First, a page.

(Beirut) – Public criticism and peaceful opposition to the government remain effectively banned in Egypt, Human Rights Watch said today in its World Report 2017. Security forces routinely tortured detainees and forcibly disappeared hundreds of people during 2016.
Having jailed tens of thousands of political opponents since the military’s removal of former President Mohamed Morsy in 2013, President Abdel Fattah al-Sisi’s government in 2016 took unprecedented steps to criminalize human rights work and cripple independent civil society groups.
“President al-Sisi’s government is consolidating and escalating repression,” said Joe Stork, deputy Middle East director at Human Rights Watch. “Absent strong responses from the international community, authorities will continue to squeeze the space for exercising basic freedoms into nothing.”
In the 687-page World Report, its 27th edition, Human Rights Watch reviews human rights practices in more than 90 countries. In his introductory essay, Executive Director Kenneth Roth writes that a new generation of authoritarian populists seeks to overturn the concept of human rights protections, treating rights as an impediment to the majority will. For those who feel left behind by the global economy and increasingly fear violent crime, civil society groups, the media, and the public have key roles to play in reaffirming the values on which rights-respecting democracy has been built.
In late November, Egypt’s parliament approved a highly restrictive draft law on associations that, if signed by al-Sisi, would place the work and funding of independent groups under supervision of a committee including representatives of the Interior, Justice and Defense Ministries and the General Intelligence Service, Egypt’s top spy agency.
In September, a Cairo criminal court approved a request from a panel of investigative judges to freeze the assets of three human rights groups and the personal assets of five people who founded or led such groups. Authorities have banned at least 15 group directors, founders, or staff members from traveling outside Egypt, most of them in 2016, since the judges opened their investigation into the foreign funding of such groups. On December 7, one of the investigative judges ordered the arrest and interrogation of Azza Soliman, founder of the Center for Egyptian Women’s Legal Assistance. Soliman was released after paying bail, but it was the first time the judges had ordered the arrest of a human rights defender.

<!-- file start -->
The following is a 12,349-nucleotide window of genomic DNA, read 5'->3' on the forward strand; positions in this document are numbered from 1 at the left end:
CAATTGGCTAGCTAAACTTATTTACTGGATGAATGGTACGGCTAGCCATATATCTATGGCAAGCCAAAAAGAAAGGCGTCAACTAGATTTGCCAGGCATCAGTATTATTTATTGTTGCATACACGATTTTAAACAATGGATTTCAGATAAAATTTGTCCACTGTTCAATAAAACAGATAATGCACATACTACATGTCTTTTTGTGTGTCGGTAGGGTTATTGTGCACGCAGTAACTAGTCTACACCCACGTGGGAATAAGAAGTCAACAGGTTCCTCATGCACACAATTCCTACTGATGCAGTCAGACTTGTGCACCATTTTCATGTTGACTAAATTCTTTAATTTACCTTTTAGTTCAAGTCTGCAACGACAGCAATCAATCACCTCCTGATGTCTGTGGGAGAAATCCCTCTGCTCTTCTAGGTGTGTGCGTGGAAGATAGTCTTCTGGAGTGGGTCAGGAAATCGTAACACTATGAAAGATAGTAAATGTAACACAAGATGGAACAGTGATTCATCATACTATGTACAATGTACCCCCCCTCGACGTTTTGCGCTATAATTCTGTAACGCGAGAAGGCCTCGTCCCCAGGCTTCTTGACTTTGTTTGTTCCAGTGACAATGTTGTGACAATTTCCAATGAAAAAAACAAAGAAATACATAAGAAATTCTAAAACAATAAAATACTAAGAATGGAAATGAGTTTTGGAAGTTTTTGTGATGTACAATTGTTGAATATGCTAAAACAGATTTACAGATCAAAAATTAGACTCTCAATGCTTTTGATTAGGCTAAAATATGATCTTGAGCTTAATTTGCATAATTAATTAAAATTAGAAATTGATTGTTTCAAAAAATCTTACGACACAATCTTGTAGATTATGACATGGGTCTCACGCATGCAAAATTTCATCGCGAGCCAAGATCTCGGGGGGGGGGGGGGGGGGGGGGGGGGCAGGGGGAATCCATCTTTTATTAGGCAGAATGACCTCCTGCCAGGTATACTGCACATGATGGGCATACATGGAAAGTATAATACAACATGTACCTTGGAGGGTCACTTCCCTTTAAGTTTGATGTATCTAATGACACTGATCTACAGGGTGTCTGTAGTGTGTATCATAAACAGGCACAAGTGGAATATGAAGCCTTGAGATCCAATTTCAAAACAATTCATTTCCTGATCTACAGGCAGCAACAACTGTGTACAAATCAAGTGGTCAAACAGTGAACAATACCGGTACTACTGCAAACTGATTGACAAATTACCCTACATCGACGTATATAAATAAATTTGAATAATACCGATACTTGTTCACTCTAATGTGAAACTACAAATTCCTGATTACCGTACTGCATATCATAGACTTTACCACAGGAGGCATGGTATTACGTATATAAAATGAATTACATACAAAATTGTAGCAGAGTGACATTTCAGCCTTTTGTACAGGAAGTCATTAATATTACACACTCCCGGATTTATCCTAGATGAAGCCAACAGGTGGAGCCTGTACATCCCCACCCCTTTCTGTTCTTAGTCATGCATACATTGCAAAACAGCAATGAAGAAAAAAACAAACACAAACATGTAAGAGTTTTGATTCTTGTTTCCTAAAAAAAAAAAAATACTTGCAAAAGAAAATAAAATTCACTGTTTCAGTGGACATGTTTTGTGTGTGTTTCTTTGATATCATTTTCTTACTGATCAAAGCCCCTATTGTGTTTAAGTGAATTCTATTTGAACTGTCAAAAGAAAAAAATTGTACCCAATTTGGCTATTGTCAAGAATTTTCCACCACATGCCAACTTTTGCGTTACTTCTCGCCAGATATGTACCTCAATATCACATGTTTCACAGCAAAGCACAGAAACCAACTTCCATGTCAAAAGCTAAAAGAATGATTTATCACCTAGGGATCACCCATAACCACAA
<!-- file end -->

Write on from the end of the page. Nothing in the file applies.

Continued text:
Activists fear the judges will eventually charge them with illegally receiving foreign funding, punishable by up to 25 years in prison.
Officers of the Interior Ministry’s National Security Agency routinely tortured and forcibly disappeared suspects with few consequences. Many of the victims were accused of sympathy with or membership in the Muslim Brotherhood.
Between August 2015 and August 2016, the Egyptian Commission for Rights and Freedoms, an independent group, documented 912 victims of enforced disappearance by the police, 52 of whom had not reappeared by the time the group issued its report.
Between January and October, 433 detainees claimed that police or prison officers mistreated or tortured them in custody, according to the Nadeem Center for the Rehabilitation of Victims of Violence and Torture. Authorities froze the Nadeem Center’s assets in November and banned its co-founder, psychiatry professor and longtime anti-torture activist Aida Seif al-Dawla, from leaving the country.
The disappearance, torture, and murder of the Italian doctoral researcher Giulio Regeni, who was in Egypt to research labor unions, caused a diplomatic rift with Italy after media reports quoted unnamed members of the security services who said that they had arrested Regeni before his death.
United States President-elect Donald Trump, after a meeting with al-Sisi during the United Nations General Assembly in September, two months before his election, expressed “strong support for Egypt’s war on terrorism” and pledged that his administration “will be a loyal friend, not simply an ally” to Egypt.
“The international community should recognize that human rights in Egypt have deteriorated far beyond the repression that existed before the country’s 2011 uprising,” Stork said. “There needs to be concerted, coordinated effort to help preserve what is left of the country’s civil society before it is driven completely underground.”